advised the other person to the legal matter. The options for advice might be
to access a legal aid service over the telephone, or travel a significant
distance to seek legal advice. This situation regarding conflict of interest
can also lead to one person to a legal matter being represented, and the other
having to self-represent.
These issues are discussed in more detail in Chapter 6.
Committee notes that despite its 1998 recommendation that the Government
collect, analyse and publish data on the levels of self-representation in
courts and tribunals, there is still a lack of comprehensive data.
Consequently, it cannot be proven that changes to legal aid funding in 1997 are
directly and solely responsible for the increase in numbers of self-represented
there is much anecdotal evidence, both during this inquiry and the reports of
the ALRC and the Family Law Council, to suggest that lack of access to legal
aid is at least one of the major reasons for increased numbers of
Committee commends those courts and tribunals that have adopted the ALRCs
recommendation to report publicly on the numbers of self-represented litigants.
However, the Committee is concerned that some courts and tribunals have not
done so and considers it to be of the utmost importance that they do, in order
to allow for a more comprehensive assessment of the extent and impact of
self-represented litigants on the legal system.
The Committee recommends that all Federal courts and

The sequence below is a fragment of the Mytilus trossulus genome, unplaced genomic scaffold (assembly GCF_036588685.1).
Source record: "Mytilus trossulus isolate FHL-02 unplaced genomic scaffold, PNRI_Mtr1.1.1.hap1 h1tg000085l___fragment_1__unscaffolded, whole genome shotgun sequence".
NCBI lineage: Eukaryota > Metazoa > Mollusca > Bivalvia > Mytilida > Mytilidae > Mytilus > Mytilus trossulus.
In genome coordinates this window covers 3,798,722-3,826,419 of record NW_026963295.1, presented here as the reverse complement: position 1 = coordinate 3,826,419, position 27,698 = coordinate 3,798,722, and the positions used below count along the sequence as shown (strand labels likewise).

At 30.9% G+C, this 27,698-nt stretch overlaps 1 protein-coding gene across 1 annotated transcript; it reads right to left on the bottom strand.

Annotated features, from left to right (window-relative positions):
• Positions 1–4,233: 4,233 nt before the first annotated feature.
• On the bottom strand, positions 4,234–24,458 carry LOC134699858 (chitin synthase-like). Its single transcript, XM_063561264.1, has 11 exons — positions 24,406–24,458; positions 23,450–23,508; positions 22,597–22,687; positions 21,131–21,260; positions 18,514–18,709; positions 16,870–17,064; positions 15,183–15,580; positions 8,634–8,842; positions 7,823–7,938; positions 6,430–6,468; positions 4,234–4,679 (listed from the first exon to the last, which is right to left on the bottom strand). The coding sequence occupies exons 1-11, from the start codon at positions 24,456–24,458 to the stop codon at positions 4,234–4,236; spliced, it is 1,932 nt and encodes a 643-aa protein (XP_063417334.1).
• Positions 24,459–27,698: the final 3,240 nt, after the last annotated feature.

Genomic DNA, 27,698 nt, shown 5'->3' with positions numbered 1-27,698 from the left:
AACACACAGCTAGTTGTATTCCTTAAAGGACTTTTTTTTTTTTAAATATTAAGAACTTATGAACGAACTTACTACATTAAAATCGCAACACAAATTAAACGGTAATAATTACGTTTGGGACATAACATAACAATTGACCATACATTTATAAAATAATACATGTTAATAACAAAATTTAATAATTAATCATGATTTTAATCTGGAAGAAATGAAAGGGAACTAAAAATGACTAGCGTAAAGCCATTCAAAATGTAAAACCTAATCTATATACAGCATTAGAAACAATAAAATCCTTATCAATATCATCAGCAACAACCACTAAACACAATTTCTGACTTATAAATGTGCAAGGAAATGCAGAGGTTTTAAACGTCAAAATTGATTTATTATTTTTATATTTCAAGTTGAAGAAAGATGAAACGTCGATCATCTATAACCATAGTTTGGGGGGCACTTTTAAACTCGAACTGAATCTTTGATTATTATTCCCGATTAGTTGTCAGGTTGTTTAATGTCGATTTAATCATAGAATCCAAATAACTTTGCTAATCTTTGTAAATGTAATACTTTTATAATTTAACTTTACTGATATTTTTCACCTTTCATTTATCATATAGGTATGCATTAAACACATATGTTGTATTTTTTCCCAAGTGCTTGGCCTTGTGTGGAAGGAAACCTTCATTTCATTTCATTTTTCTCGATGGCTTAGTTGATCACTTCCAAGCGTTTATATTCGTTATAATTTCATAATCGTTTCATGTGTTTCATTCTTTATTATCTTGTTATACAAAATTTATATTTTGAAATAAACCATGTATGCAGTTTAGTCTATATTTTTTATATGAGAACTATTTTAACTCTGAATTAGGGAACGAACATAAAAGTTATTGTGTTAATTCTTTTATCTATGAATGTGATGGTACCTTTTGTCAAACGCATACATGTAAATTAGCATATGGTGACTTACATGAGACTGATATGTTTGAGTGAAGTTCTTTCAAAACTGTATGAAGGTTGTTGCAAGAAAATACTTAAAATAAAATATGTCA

tribunals should report publicly on the numbers of self-represented litigants
and their matter types, and urges state and territory courts to do the same.
Effects of self-representation on access to justice
submissions argued that self-represented litigants adversely affect access to
justice by increasing the costs of litigation and impairing the efficient and
effective administration of justice. For example, the National Council of
Single Mothers and their Children Inc cited 1999 Family Court research which reported
views amongst judges, judicial registrars and registrars that:
81 percent of the self-represented litigants
would have benefited from representation;
75 percent of represented litigants would have
benefited by the other party being represented; and
80 percent of child interest cases would have
benefited from representation.
In the Third Report, the Committee commented
that unrepresented litigants imposed significant additional costs on the
courts and other parties in the proceedings, quite apart from whatever
injustice they did to their own cause. The